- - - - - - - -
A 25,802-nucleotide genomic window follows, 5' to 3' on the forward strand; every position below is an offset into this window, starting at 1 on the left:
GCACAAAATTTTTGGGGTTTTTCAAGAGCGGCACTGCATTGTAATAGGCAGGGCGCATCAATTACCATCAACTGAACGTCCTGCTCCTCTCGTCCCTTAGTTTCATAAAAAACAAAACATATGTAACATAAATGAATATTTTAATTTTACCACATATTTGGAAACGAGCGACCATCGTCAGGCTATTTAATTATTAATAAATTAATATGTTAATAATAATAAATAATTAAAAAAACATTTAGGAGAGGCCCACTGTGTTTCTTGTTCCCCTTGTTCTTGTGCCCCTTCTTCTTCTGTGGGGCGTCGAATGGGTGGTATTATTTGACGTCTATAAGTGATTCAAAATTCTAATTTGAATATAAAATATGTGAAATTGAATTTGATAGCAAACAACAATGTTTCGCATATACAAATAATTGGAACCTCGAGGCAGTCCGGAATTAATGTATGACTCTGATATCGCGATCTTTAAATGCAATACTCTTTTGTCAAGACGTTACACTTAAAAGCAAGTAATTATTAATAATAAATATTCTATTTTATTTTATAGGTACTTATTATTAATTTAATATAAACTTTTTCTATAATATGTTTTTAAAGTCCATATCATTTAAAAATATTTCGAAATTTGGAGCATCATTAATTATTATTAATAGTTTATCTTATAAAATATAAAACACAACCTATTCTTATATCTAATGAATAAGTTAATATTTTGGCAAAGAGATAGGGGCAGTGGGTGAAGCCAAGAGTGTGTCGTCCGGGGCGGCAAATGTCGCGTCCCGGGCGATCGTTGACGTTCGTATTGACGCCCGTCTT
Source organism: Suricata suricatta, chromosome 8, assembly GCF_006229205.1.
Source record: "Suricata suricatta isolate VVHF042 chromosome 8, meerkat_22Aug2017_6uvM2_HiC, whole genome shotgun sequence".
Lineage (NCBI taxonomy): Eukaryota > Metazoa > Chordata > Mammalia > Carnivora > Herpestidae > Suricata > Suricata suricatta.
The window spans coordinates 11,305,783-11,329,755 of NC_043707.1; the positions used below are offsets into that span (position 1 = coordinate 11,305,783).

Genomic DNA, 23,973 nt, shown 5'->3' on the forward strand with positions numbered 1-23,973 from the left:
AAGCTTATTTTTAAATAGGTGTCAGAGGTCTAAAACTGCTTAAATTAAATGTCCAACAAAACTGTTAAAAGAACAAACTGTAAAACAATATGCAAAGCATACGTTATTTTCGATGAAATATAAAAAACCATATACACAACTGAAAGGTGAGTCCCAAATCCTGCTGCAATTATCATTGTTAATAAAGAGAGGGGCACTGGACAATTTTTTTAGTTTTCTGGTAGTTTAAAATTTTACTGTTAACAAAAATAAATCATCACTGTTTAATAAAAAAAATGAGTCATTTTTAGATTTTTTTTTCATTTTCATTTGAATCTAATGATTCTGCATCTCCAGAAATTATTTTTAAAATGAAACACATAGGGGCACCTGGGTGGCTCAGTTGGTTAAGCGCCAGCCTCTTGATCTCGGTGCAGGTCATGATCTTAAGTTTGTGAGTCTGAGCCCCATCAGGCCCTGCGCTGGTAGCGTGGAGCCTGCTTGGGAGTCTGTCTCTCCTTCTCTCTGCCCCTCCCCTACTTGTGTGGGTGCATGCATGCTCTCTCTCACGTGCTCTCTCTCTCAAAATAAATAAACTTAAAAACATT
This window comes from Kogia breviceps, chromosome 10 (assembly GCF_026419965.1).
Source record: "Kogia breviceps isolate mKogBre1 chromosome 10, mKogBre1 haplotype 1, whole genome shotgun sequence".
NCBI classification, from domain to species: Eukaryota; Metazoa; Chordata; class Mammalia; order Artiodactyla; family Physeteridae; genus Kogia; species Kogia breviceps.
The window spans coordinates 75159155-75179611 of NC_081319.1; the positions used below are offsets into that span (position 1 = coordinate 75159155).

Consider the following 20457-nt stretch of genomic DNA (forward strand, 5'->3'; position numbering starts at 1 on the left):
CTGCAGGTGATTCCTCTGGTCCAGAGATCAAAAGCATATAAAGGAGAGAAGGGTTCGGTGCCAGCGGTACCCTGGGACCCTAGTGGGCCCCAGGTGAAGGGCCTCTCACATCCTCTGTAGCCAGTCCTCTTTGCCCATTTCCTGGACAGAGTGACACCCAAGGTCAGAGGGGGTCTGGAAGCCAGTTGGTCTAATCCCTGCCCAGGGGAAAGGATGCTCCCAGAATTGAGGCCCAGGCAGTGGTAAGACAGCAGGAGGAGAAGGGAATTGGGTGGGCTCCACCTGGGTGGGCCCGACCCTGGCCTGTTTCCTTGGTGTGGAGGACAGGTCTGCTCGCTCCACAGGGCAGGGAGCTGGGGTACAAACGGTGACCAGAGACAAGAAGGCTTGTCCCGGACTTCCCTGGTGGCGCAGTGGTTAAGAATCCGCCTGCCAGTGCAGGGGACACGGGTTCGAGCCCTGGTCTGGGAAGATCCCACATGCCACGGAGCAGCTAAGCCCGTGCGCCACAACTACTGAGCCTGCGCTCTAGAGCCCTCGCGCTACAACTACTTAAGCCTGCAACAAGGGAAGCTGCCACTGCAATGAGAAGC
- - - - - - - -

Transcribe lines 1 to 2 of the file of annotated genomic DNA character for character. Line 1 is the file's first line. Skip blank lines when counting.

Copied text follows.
A 25,802-nucleotide genomic window follows, 5' to 3' on the forward strand; every position below is an offset into this window, starting at 1 on the left:
GCACAAAATTTTTGGGGTTTTTCAAGAGCGGCACTGCATTGTAATAGGCAGGGCGCATCAATTACCATCAACTGAACGTCCTGCTCCTCTCGTCCCTTAGTTTCATAAAAAACAAAACATATGTAACATAAATGAATATTTTAATTTTACCACATATTTGGAAACGAGCGACCATCGTCAGGCTATTTAATTATTAATAAATTAATATGTTAATAATAATAAATAATTAAAAAAACATTTAGGAGAGGCCCACTGTGTTTCTTGTTCCCCTTGTTCTTGTGCCCCTTCTTCTTCTGTGGGGCGTCGAATGGGTGGTATTATTTGACGTCTATAAGTGATTCAAAATTCTAATTTGAATATAAAATATGTGAAATTGAATTTGATAGCAAACAACAATGTTTCGCATATACAAATAATTGGAACCTCGAGGCAGTCCGGAATTAATGTATGACTCTGATATCGCGATCTTTAAATGCAATACTCTTTTGTCAAGACGTTACACTTAAAAGCAAGTAATTATTAATAATAAATATTCTATTTTATTTTATAGGTACTTATTATTAATTTAATATAAACTTTTTCTATAATATGTTTTTAAAGTCCATATCATTTAAAAATATTTCGAAATTTGGAGCATCATTAATTATTATTAATAGTTTATCTTATAAAATATAAAACACAACCTATTCTTATATCTAATGAATAAGTTAATATTTTGGCAAAGAGATAGGGGCAGTGGGTGAAGCCAAGAGTGTGTCGTCCGGGGCGGCAAATGTCGCGTCCCGGGCGATCGTTGACGTTCGTATTGACGCCCGTCTT